These relationship-based organizational processes have demonstrated positive effects. Specifically, they have provided clear processes for sharing information, strong teaming, and regular opportunities to raise and then address challenges or “stress fractures” in collaborative and staff relationships as they occur. DCP&P and IHRP staff have remarked that both parties feel there is a strong framework for communication and partnership, identifying the opportunities for shared discussion as key. One DCP&P staffer noted that the monthly case conferences feel different than ones with other service providers, stating that they often run more smoothly and feel more collaborative and supportive. This was evidenced when one DCP&P staffer explained that the information shared by the IHRP team at a case conference was not new to her because she had already been in constant contact with the team prior to the monthly meeting. The DCF director of IHRP noted in an email to IHRP partners that:
The level of support families are receiving from IHRP and DCP&P is beyond anything I’ve seen in 30 years of doing this work. Additionally, the collaboration, competence, support from leadership and morale was exceptional. More than anything else, I noted a spirit of hopefulness in yesterday’s monthly meeting that was inspiring.
Many DCP&P workers shared how these formal channels for communication, which led to an increase in informal communication, were distinct from other programs. These connections made the work easier, and staff reported that it improved the quality of care. As one DCP&P staff member put it:
I think having the constant feedback and consistency, [for example] they [the IHRP team] were super easy to get in touch with what we call collateral information. Where we get feedback on how they’re doing. It wasn’t like a lot of times if we have clients in [Intensive Outpatient Program], we’ll hear a month later that they tested positive, like a month ago. And that was a problem. So, they [IHRP team] were super good at communicating with us every ounce of concern, which worked... Like all the positives and the concerns, which worked really well because we as DCP&P were able to kind of step in, track and adjust. Make some changes, whatever needed to happen. And it just helped in that success I guess.
Integrated Training Across Organizations
Staff highlighted how relationship-based approaches to implementing IHRP set the stage for building strong partnerships. One person described how bringing all the stakeholders together for training in the model combined with a commitment to joint problem solving modeled a relational approach to implementation:
Well, the one that comes to mind I think goes way back to after the first grant was awarded and we brought a whole bunch of people together for training, and the Yale Child Study Center basically conducted that training. And everybody was in the room and it was a lot of the people who were going to be providing the service, a lot of the local leadership from public child welfare, and then all the clinicians from the program itself. This is the first time they’re meeting and they came with their own perspectives and moral views on the work, and this was new and innovative. So there were multiple times through that training, and I think it lasted 3 days if I’m recalling correctly, where a question would come up or a concern, and the group would just take a time out just to pause, to really talk about it and try to understand what it was that people were wrestling with. And so, I’m thinking of everybody [that] was there, and everybody kind of stepped up, so that you had the Yale Child Study Center, [DCF] with the [DCP&P], you had administrators and supervisors, you had the entire [IHRP] clinical team and their administrators. And there were some tough questions that people were asking that there weren’t immediate answers to, and so what you saw were clusters of all these people coming together, kind of outside of the structure of the training, and really problem solving. And it was just fun to see and fun to participate in, because there were so many different points of view that were shared, and then the built consensus, “Okay, I think this is how we’re going to move forward.”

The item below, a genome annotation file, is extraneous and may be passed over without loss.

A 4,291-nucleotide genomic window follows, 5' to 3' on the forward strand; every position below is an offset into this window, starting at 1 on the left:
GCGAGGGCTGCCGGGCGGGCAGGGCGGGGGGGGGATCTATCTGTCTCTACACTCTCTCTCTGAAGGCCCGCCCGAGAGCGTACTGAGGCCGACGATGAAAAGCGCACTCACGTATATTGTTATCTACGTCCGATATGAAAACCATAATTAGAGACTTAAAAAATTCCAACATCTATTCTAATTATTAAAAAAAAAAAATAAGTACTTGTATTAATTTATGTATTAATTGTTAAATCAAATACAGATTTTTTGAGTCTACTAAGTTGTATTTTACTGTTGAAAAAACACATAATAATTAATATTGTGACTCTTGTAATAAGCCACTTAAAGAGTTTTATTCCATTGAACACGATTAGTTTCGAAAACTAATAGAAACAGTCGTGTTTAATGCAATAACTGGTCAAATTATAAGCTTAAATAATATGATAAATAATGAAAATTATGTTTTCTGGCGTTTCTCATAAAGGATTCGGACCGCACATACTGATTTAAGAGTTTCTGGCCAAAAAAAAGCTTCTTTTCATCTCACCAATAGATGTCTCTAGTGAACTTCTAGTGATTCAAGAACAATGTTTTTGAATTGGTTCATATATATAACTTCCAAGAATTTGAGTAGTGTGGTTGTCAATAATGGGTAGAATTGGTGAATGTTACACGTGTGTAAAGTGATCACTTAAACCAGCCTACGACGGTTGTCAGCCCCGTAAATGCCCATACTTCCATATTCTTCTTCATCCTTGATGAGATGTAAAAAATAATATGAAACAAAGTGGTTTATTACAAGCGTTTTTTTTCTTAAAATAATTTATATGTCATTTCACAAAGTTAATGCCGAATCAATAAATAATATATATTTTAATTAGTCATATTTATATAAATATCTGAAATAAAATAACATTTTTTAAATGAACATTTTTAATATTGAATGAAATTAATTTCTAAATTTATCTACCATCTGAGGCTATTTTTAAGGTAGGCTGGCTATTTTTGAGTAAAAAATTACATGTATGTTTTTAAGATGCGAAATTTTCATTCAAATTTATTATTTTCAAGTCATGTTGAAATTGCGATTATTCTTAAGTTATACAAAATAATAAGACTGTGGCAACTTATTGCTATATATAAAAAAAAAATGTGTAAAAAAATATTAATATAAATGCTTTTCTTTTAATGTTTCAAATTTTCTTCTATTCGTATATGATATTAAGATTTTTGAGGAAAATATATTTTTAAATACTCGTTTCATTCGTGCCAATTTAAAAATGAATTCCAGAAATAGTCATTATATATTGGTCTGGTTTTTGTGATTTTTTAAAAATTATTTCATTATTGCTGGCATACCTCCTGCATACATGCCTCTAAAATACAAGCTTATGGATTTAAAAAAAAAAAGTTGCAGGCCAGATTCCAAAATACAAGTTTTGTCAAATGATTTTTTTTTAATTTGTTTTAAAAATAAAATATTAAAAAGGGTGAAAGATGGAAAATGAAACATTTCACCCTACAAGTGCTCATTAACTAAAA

Stress Fractures: Challenges in Communication and Partnership-Building
A relationship-based approach to organizational practice means anticipating ruptures in relationships at the staff level. As would be expected in any partnership delivering care in complex cases, at times communication and partnerships could be challenging, which resulted in relational ruptures. Communication challenges occurred around differences in style, personality, or unclear expectations among parties about when to be in touch, particularly around positive toxicology screens, missed appointments, or staff absences. Some teams and staff checked in about these client issues during the monthly case conferences while others expected that any of the above issues should necessitate a phone call or email and a follow-up/response prior to the meeting. When frontline staff from both agencies were not aligned about the process for checking in, frustration and tensions emerged.
One example of a challenge to partnership-building created an opportunity to revise and clarify expectations for communication and collaboration. At one time, DCP&P staff felt that it was hard to partner with one IHRP team and that this team was missing appointments with clients. The DCP&P staff member summed it up this way: